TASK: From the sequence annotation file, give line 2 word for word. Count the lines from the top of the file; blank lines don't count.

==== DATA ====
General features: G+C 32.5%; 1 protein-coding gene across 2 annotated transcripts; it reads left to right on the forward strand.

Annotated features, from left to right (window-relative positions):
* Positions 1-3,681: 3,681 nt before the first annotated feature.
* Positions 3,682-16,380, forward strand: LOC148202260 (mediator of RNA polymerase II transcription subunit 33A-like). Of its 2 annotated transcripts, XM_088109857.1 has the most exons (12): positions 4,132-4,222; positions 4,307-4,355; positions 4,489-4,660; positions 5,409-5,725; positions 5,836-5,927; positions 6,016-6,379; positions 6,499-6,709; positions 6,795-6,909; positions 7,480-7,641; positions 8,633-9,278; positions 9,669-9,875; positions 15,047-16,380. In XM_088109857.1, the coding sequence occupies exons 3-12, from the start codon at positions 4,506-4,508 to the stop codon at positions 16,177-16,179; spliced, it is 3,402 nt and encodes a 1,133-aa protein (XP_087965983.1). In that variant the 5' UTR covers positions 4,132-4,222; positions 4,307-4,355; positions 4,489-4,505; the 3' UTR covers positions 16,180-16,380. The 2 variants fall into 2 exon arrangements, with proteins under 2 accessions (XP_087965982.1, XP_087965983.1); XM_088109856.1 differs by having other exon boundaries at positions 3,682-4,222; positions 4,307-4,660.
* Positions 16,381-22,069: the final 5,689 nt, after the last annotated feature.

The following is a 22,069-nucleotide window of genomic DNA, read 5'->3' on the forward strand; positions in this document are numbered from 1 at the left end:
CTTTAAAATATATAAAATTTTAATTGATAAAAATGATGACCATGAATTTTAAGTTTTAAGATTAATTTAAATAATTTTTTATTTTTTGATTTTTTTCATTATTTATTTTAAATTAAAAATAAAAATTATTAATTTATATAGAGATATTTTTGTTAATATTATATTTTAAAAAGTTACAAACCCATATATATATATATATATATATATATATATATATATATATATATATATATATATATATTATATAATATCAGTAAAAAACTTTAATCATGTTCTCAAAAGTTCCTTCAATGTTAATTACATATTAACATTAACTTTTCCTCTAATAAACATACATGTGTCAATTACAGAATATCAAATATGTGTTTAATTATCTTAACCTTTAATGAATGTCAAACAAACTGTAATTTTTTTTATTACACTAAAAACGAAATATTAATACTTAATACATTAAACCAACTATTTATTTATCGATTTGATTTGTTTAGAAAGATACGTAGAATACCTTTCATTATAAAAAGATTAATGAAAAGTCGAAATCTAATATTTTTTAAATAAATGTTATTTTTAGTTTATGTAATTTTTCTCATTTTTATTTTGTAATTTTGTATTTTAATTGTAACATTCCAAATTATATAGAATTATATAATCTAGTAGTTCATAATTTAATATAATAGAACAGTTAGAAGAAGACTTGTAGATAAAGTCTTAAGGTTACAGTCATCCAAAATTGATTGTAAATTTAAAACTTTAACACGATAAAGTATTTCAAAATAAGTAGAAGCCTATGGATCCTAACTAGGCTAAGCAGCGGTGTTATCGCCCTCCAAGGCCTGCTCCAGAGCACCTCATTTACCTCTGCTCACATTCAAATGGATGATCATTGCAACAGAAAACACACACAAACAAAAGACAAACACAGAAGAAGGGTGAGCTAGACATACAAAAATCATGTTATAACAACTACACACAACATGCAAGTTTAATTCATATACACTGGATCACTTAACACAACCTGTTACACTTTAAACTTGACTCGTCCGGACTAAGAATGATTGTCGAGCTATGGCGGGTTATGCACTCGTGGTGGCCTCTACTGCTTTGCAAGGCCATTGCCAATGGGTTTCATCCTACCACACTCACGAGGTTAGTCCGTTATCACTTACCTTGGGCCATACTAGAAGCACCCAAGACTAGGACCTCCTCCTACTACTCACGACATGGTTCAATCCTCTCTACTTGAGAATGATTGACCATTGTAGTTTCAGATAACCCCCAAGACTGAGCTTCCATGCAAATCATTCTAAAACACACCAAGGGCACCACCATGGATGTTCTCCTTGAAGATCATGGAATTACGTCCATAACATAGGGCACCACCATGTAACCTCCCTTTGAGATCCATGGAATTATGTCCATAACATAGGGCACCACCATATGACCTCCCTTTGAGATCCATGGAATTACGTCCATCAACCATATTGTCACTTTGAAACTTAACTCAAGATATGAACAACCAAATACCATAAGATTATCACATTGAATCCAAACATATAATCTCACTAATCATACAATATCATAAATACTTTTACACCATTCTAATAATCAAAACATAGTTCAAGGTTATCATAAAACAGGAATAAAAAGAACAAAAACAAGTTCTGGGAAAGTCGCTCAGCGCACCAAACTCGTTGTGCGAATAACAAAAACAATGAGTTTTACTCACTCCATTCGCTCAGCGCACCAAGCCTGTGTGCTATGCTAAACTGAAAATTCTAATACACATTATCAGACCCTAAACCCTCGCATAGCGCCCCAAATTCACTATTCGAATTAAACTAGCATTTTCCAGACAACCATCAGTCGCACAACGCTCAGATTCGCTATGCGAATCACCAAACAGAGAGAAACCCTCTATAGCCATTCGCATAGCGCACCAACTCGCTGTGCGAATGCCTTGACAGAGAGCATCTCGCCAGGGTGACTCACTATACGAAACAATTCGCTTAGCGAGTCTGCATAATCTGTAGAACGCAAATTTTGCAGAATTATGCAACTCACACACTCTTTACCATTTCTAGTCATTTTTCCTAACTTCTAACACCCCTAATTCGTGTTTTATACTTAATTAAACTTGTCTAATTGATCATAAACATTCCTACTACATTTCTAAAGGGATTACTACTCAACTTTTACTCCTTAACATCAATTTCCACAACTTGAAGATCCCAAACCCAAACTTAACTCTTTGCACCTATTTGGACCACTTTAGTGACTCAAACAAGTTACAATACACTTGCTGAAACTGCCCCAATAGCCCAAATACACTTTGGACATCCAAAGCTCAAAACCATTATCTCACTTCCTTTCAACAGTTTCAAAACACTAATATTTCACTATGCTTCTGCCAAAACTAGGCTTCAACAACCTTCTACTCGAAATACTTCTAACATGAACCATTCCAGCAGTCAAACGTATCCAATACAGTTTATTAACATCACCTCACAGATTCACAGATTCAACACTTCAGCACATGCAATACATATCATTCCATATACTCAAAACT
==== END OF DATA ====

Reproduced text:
Annotated features, from left to right (window-relative positions):